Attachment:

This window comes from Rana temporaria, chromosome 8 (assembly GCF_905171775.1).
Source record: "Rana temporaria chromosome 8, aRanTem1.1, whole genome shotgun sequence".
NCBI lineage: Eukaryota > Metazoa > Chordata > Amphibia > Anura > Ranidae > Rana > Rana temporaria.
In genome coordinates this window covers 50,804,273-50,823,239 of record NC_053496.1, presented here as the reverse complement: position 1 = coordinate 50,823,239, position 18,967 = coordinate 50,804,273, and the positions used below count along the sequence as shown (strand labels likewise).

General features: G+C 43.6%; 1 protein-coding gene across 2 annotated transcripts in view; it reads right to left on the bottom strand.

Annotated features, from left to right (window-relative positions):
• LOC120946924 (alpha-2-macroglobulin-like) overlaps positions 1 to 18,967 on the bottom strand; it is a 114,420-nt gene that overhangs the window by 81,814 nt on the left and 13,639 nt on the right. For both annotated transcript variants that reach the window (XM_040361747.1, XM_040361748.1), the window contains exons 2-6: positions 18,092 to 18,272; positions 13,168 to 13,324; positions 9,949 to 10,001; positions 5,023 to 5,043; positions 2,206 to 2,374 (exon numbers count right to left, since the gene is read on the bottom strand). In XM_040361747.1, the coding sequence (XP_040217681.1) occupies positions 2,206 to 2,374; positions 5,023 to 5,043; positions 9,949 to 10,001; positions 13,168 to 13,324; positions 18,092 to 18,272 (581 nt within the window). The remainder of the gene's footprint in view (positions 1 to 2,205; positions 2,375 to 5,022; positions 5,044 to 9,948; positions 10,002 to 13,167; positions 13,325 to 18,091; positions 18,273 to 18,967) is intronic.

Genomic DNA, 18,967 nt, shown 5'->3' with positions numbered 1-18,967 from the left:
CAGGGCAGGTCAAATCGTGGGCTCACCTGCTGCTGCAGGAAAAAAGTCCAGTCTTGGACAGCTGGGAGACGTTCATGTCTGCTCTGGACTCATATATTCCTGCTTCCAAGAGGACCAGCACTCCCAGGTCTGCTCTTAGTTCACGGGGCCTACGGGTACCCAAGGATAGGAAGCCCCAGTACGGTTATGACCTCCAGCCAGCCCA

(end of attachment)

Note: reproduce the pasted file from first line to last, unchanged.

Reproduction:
This window comes from Rana temporaria, chromosome 8 (assembly GCF_905171775.1).
Source record: "Rana temporaria chromosome 8, aRanTem1.1, whole genome shotgun sequence".
NCBI lineage: Eukaryota > Metazoa > Chordata > Amphibia > Anura > Ranidae > Rana > Rana temporaria.
In genome coordinates this window covers 50,804,273-50,823,239 of record NC_053496.1, presented here as the reverse complement: position 1 = coordinate 50,823,239, position 18,967 = coordinate 50,804,273, and the positions used below count along the sequence as shown (strand labels likewise).

General features: G+C 43.6%; 1 protein-coding gene across 2 annotated transcripts in view; it reads right to left on the bottom strand.

Annotated features, from left to right (window-relative positions):
• LOC120946924 (alpha-2-macroglobulin-like) overlaps positions 1 to 18,967 on the bottom strand; it is a 114,420-nt gene that overhangs the window by 81,814 nt on the left and 13,639 nt on the right. For both annotated transcript variants that reach the window (XM_040361747.1, XM_040361748.1), the window contains exons 2-6: positions 18,092 to 18,272; positions 13,168 to 13,324; positions 9,949 to 10,001; positions 5,023 to 5,043; positions 2,206 to 2,374 (exon numbers count right to left, since the gene is read on the bottom strand). In XM_040361747.1, the coding sequence (XP_040217681.1) occupies positions 2,206 to 2,374; positions 5,023 to 5,043; positions 9,949 to 10,001; positions 13,168 to 13,324; positions 18,092 to 18,272 (581 nt within the window). The remainder of the gene's footprint in view (positions 1 to 2,205; positions 2,375 to 5,022; positions 5,044 to 9,948; positions 10,002 to 13,167; positions 13,325 to 18,091; positions 18,273 to 18,967) is intronic.

Genomic DNA, 18,967 nt, shown 5'->3' with positions numbered 1-18,967 from the left:
CAGGGCAGGTCAAATCGTGGGCTCACCTGCTGCTGCAGGAAAAAAGTCCAGTCTTGGACAGCTGGGAGACGTTCATGTCTGCTCTGGACTCATATATTCCTGCTTCCAAGAGGACCAGCACTCCCAGGTCTGCTCTTAGTTCACGGGGCCTACGGGTACCCAAGGATAGGAAGCCCCAGTACGGTTATGACCTCCAGCCAGCCCA